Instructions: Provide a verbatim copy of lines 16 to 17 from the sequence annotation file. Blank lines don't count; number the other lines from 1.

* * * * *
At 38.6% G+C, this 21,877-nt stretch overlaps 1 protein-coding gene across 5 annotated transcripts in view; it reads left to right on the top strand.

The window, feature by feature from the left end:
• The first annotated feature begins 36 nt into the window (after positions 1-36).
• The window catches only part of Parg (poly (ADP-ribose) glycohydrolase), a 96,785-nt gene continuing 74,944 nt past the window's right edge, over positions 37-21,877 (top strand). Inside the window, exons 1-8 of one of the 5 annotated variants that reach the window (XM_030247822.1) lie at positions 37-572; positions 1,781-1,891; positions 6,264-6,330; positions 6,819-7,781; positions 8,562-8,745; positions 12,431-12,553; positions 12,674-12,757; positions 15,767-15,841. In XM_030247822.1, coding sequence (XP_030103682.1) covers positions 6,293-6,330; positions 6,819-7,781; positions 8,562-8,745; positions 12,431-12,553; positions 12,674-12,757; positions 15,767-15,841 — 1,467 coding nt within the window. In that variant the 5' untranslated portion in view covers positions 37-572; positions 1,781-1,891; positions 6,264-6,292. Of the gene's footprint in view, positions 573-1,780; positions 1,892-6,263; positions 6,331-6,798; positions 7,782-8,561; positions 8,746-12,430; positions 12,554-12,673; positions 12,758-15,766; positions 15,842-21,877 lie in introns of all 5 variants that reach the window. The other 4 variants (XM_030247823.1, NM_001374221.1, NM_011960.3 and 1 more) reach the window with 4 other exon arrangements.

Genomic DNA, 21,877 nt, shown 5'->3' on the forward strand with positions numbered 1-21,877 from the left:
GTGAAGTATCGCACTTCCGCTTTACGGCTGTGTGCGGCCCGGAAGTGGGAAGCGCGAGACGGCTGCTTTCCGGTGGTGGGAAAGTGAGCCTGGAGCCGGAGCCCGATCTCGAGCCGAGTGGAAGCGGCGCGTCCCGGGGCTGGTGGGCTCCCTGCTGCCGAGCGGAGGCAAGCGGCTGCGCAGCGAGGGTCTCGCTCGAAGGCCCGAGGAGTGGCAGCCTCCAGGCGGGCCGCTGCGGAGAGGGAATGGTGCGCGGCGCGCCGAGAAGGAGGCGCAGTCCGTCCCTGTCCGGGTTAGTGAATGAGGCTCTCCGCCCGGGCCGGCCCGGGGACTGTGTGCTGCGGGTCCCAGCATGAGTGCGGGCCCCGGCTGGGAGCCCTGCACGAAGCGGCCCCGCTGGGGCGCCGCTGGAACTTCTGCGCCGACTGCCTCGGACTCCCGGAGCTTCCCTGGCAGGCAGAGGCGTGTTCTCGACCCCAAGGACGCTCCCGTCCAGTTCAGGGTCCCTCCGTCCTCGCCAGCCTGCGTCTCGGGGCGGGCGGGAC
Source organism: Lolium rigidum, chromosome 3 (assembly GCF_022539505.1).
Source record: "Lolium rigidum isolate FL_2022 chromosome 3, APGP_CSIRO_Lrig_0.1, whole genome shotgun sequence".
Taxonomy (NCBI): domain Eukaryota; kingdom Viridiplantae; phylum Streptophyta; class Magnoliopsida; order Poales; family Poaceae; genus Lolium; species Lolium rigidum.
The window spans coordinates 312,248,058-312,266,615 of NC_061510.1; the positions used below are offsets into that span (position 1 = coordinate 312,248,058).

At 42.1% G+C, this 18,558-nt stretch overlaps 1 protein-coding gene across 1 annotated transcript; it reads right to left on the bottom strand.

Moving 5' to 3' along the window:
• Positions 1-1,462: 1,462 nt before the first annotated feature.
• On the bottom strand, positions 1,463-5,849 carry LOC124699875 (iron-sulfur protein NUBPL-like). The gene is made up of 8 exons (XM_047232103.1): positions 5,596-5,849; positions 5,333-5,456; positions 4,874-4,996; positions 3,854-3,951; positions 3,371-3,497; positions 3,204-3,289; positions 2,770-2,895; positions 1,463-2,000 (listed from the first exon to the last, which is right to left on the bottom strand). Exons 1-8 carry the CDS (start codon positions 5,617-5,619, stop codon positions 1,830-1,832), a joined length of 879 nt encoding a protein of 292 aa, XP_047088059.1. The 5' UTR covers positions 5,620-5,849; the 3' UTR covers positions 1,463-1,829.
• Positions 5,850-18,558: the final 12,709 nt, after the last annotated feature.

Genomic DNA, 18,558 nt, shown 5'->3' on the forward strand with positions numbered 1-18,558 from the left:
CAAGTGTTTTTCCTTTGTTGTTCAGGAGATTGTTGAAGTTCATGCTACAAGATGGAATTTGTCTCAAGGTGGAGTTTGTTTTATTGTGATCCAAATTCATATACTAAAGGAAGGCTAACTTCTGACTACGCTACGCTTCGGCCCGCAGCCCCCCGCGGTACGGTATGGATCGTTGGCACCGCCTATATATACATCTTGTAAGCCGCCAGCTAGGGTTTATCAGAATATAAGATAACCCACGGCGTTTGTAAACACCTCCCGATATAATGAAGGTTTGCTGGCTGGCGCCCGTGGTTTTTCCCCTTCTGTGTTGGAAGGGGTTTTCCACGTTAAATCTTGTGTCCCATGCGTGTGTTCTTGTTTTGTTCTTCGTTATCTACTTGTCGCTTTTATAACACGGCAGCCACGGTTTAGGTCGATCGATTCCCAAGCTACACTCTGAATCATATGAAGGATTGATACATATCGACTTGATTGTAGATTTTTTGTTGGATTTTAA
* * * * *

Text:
Genomic DNA, 18,558 nt, shown 5'->3' on the forward strand with positions numbered 1-18,558 from the left:
CAAGTGTTTTTCCTTTGTTGTTCAGGAGATTGTTGAAGTTCATGCTACAAGATGGAATTTGTCTCAAGGTGGAGTTTGTTTTATTGTGATCCAAATTCATATACTAAAGGAAGGCTAACTTCTGACTACGCTACGCTTCGGCCCGCAGCCCCCCGCGGTACGGTATGGATCGTTGGCACCGCCTATATATACATCTTGTAAGCCGCCAGCTAGGGTTTATCAGAATATAAGATAACCCACGGCGTTTGTAAACACCTCCCGATATAATGAAGGTTTGCTGGCTGGCGCCCGTGGTTTTTCCCCTTCTGTGTTGGAAGGGGTTTTCCACGTTAAATCTTGTGTCCCATGCGTGTGTTCTTGTTTTGTTCTTCGTTATCTACTTGTCGCTTTTATAACACGGCAGCCACGGTTTAGGTCGATCGATTCCCAAGCTACACTCTGAATCATATGAAGGATTGATACATATCGACTTGATTGTAGATTTTTTGTTGGATTTTAA